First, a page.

Having Your Wisdom Teeth Extracted
Consultation and Preparation
During your initial consultation, we will review any x-ray images and if necessary take specialized imaging to get a clearer picture of the position of your wisdom teeth.
Making Your Experience Great
We are committed to making your experience a great one! Thanks to the current techniques available, Dr. Falk, Dr. Vitale and Dr. Niebloom are able to perform the procedure in a way that promotes quicker healing and minimizes pain.
The Day of Your Procedure
Prior to your wisdom teeth removal surgery, we will discuss with you very specific pre and post-surgical instructions so that you know what to expect. You will also have the opportunity to ask any questions that pertain specifically to you
A few key items:
- Anesthesia: Although many people prefer to be sedated for the procedure, we do offer a variety of levels of anesthesia to accommodate personal preferences. We are trained and highly experienced with anesthesia to provide you with a safe and comfortable experience.
- If you are considering IV sedation DON’T EAT OR DRINK ANYTHING FOR 6 HOURS PRIOR TO YOUR PROCEDURE. (Pre-approved medications may be taken with a sip of water)
- Foods: Specific instructions will be sent home with you regarding the reintroduction of foods. But, as a general rule, start with clear liquids and progress to other soft foods slowly.
- NO Straws: Throughout the healing period, we recommend that you refrain from the use of straws for 7 days. Using straws can dislodge the clot that is covering your extraction site, resulting in a condition called “dry socket”. If you have any concerns regarding this condition please call our office.
Wisdom Teeth: The Procedure
The length of your surgery depends on a variety of factors including the level of impaction of your teeth and the number of teeth being removed. However, most wisdom teeth extractions can be performed in about an hour. During that time you will be kept comfortable with anesthesia.
Recovery from Wisdom Teeth Extraction
Post-op soreness can typically be managed with appropriate prescription medications. All medication options will be discussed ahead of your surgery to ensure that you have adequate pain relief at home as the local anesthesia wears off.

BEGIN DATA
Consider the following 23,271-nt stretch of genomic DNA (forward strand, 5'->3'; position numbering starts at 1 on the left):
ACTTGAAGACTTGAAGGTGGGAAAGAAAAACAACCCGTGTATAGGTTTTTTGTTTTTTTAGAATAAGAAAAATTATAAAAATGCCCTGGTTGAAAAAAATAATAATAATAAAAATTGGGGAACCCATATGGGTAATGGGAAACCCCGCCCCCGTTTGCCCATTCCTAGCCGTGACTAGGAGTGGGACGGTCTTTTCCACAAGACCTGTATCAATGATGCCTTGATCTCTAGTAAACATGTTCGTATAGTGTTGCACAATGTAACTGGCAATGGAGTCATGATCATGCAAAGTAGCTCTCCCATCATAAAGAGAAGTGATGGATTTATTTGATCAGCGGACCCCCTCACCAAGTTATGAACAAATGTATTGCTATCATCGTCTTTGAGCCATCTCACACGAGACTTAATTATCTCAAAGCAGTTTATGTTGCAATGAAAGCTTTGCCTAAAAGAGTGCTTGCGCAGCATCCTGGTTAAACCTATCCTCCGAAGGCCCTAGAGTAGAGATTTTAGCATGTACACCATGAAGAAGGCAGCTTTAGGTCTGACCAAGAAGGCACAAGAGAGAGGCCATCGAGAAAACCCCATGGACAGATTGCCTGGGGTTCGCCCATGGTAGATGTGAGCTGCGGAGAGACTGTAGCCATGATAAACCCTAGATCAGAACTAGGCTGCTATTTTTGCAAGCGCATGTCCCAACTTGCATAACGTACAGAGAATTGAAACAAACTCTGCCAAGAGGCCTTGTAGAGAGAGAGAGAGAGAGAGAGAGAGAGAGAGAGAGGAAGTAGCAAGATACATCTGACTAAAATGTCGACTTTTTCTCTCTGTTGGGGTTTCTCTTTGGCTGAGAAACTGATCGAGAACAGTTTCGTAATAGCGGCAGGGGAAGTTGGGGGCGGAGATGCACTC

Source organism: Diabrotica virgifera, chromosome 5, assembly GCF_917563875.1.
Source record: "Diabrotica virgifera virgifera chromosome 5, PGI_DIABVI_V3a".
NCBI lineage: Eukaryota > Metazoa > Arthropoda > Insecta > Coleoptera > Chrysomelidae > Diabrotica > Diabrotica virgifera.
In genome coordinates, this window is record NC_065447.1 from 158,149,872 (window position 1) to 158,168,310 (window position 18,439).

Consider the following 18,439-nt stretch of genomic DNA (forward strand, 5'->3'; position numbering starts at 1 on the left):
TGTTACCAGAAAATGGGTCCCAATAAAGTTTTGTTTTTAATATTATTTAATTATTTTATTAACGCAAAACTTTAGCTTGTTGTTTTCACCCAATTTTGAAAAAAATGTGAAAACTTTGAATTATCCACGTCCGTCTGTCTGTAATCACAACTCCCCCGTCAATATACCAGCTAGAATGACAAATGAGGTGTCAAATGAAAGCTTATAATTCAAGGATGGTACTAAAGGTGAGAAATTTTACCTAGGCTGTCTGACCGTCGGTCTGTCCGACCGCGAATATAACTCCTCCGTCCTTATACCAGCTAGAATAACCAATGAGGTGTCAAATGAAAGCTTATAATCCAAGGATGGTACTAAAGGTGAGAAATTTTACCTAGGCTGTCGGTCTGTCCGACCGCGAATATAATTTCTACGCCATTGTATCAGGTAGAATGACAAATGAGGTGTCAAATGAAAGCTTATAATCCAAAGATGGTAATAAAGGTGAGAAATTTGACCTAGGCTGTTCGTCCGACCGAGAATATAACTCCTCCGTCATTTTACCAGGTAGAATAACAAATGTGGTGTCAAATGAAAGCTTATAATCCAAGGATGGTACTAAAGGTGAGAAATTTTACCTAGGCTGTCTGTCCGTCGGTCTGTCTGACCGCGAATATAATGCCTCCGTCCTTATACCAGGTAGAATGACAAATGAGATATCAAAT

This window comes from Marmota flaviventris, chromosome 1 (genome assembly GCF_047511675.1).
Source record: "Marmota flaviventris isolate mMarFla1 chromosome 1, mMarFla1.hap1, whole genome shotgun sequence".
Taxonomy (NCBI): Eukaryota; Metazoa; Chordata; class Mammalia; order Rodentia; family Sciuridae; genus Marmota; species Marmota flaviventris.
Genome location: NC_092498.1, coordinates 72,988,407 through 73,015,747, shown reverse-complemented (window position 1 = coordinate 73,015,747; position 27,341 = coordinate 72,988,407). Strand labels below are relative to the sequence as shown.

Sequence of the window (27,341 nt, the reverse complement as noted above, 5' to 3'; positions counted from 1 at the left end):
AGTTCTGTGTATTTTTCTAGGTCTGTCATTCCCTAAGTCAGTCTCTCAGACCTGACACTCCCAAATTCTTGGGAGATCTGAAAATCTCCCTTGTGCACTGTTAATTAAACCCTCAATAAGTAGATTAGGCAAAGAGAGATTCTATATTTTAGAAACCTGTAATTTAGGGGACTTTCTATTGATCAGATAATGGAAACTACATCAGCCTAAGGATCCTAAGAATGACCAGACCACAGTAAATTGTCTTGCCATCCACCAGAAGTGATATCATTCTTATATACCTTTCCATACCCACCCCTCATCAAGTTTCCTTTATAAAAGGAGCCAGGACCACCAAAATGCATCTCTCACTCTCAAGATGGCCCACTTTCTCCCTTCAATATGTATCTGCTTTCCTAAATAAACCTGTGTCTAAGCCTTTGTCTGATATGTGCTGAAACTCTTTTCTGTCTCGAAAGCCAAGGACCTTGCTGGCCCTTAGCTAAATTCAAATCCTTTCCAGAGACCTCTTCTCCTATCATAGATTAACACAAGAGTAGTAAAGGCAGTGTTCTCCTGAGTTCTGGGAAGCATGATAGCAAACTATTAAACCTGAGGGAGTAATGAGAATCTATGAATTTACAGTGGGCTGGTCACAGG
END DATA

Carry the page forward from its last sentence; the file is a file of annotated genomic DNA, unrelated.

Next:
Wisdom Teeth Complications
Luckily, complications following wisdom teeth removal are rare. Below are some of the more common post operative conditions that may cause you concern. If you suspect any of these are occurring, please call us for instructions:
The most common “speed bump” following a tooth extraction is a “dry socket”, which occurs when the blood clot in an extraction site becomes dislodged or never develops properly. This can happen for a variety of reasons, including smoking, straw use, improper home-care such as vigorous rinsing, and a variety of other reasons. If you have symptoms of dry socket, please call our office immediately so that we can get you proper care and pain control. Dry socket symptoms typically appear 2-3 days after your surgery, and may include:
- Increasing pain
- Pain radiating to the ear, cheek, etc.
- Bad breath or unpleasant taste in the mouth
- Visible bone or an empty-looking socket
Signs of infection include fever, worsening pain and swelling. Although post op infections are extremely rare, they typically do not develop until at least 2-3 weeks post operatively.
Damage to Sensory Nerve:
It is normal to feel some numbness or tingling in the lower lip, chin or tongue following surgery. However, very rarely, sensory nerve damage occurs that causes the sensation to linger. Having your wisdom teeth out early (before complete root formation) lessens the likelihood that this condition will develop – another reason to take care of this important procedure during the teen years! If you have any signs of numbness on the day following surgery please call our office for instructions.
Because the upper wisdom teeth are so close to the sinus cavities, occasionally an opening appears between the sinuses and the mouth following extraction. This opening will usually close on its own, provided that you follow specific instructions (avoid blowing your nose, sneeze with your mouth open) to avoid a pressure buildup in the sinuses for a few days. Very rarely, we must perform an additional procedure to close the opening.
If you have any questions now or after your surgery, give us a call – the more you know, the more confidence you will have on the day of your surgery!